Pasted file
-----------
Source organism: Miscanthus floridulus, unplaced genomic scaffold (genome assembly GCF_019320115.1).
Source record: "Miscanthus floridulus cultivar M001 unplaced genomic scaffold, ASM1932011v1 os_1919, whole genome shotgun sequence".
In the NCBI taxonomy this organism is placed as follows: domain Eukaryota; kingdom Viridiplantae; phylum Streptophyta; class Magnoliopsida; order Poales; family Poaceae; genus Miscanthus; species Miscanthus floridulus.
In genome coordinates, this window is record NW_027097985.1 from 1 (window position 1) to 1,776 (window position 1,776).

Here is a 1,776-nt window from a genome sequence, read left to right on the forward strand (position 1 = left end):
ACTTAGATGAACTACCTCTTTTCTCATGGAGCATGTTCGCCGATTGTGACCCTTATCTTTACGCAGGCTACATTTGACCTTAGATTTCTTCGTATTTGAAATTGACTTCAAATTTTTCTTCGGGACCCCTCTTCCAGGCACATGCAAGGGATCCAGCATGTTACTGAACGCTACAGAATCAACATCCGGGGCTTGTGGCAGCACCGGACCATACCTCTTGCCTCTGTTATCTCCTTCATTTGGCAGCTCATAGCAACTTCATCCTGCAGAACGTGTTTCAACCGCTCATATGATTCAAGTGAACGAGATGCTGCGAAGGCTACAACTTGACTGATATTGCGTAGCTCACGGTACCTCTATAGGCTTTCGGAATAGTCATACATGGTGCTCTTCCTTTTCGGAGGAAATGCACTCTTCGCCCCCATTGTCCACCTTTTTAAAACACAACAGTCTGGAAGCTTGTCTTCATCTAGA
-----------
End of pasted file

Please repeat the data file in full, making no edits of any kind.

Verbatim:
Source organism: Miscanthus floridulus, unplaced genomic scaffold (genome assembly GCF_019320115.1).
Source record: "Miscanthus floridulus cultivar M001 unplaced genomic scaffold, ASM1932011v1 os_1919, whole genome shotgun sequence".
In the NCBI taxonomy this organism is placed as follows: domain Eukaryota; kingdom Viridiplantae; phylum Streptophyta; class Magnoliopsida; order Poales; family Poaceae; genus Miscanthus; species Miscanthus floridulus.
In genome coordinates, this window is record NW_027097985.1 from 1 (window position 1) to 1,776 (window position 1,776).

Here is a 1,776-nt window from a genome sequence, read left to right on the forward strand (position 1 = left end):
ACTTAGATGAACTACCTCTTTTCTCATGGAGCATGTTCGCCGATTGTGACCCTTATCTTTACGCAGGCTACATTTGACCTTAGATTTCTTCGTATTTGAAATTGACTTCAAATTTTTCTTCGGGACCCCTCTTCCAGGCACATGCAAGGGATCCAGCATGTTACTGAACGCTACAGAATCAACATCCGGGGCTTGTGGCAGCACCGGACCATACCTCTTGCCTCTGTTATCTCCTTCATTTGGCAGCTCATAGCAACTTCATCCTGCAGAACGTGTTTCAACCGCTCATATGATTCAAGTGAACGAGATGCTGCGAAGGCTACAACTTGACTGATATTGCGTAGCTCACGGTACCTCTATAGGCTTTCGGAATAGTCATACATGGTGCTCTTCCTTTTCGGAGGAAATGCACTCTTCGCCCCCATTGTCCACCTTTTTAAAACACAACAGTCTGGAAGCTTGTCTTCATCTAGA